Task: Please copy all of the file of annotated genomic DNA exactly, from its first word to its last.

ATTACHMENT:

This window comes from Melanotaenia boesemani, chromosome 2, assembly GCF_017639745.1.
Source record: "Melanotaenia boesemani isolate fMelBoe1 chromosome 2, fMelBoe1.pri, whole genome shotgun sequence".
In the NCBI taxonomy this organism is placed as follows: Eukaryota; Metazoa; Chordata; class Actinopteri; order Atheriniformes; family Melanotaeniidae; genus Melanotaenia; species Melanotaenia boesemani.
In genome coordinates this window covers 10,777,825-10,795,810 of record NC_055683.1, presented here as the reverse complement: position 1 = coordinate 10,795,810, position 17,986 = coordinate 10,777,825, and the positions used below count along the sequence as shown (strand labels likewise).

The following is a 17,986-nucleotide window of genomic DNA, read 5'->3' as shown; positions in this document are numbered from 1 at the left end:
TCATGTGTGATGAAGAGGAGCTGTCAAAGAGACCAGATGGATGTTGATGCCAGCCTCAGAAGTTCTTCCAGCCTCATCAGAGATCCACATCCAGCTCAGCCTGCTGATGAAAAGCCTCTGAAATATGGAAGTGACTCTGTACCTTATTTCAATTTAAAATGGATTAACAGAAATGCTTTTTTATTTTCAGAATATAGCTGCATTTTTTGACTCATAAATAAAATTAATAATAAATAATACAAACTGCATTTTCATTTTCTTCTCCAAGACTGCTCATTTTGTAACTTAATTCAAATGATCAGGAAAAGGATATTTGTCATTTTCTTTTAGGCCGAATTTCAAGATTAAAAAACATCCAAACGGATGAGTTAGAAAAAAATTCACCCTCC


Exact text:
This window comes from Melanotaenia boesemani, chromosome 2, assembly GCF_017639745.1.
Source record: "Melanotaenia boesemani isolate fMelBoe1 chromosome 2, fMelBoe1.pri, whole genome shotgun sequence".
In the NCBI taxonomy this organism is placed as follows: Eukaryota; Metazoa; Chordata; class Actinopteri; order Atheriniformes; family Melanotaeniidae; genus Melanotaenia; species Melanotaenia boesemani.
In genome coordinates this window covers 10,777,825-10,795,810 of record NC_055683.1, presented here as the reverse complement: position 1 = coordinate 10,795,810, position 17,986 = coordinate 10,777,825, and the positions used below count along the sequence as shown (strand labels likewise).

The following is a 17,986-nucleotide window of genomic DNA, read 5'->3' as shown; positions in this document are numbered from 1 at the left end:
TCATGTGTGATGAAGAGGAGCTGTCAAAGAGACCAGATGGATGTTGATGCCAGCCTCAGAAGTTCTTCCAGCCTCATCAGAGATCCACATCCAGCTCAGCCTGCTGATGAAAAGCCTCTGAAATATGGAAGTGACTCTGTACCTTATTTCAATTTAAAATGGATTAACAGAAATGCTTTTTTATTTTCAGAATATAGCTGCATTTTTTGACTCATAAATAAAATTAATAATAAATAATACAAACTGCATTTTCATTTTCTTCTCCAAGACTGCTCATTTTGTAACTTAATTCAAATGATCAGGAAAAGGATATTTGTCATTTTCTTTTAGGCCGAATTTCAAGATTAAAAAACATCCAAACGGATGAGTTAGAAAAAAATTCACCCTCC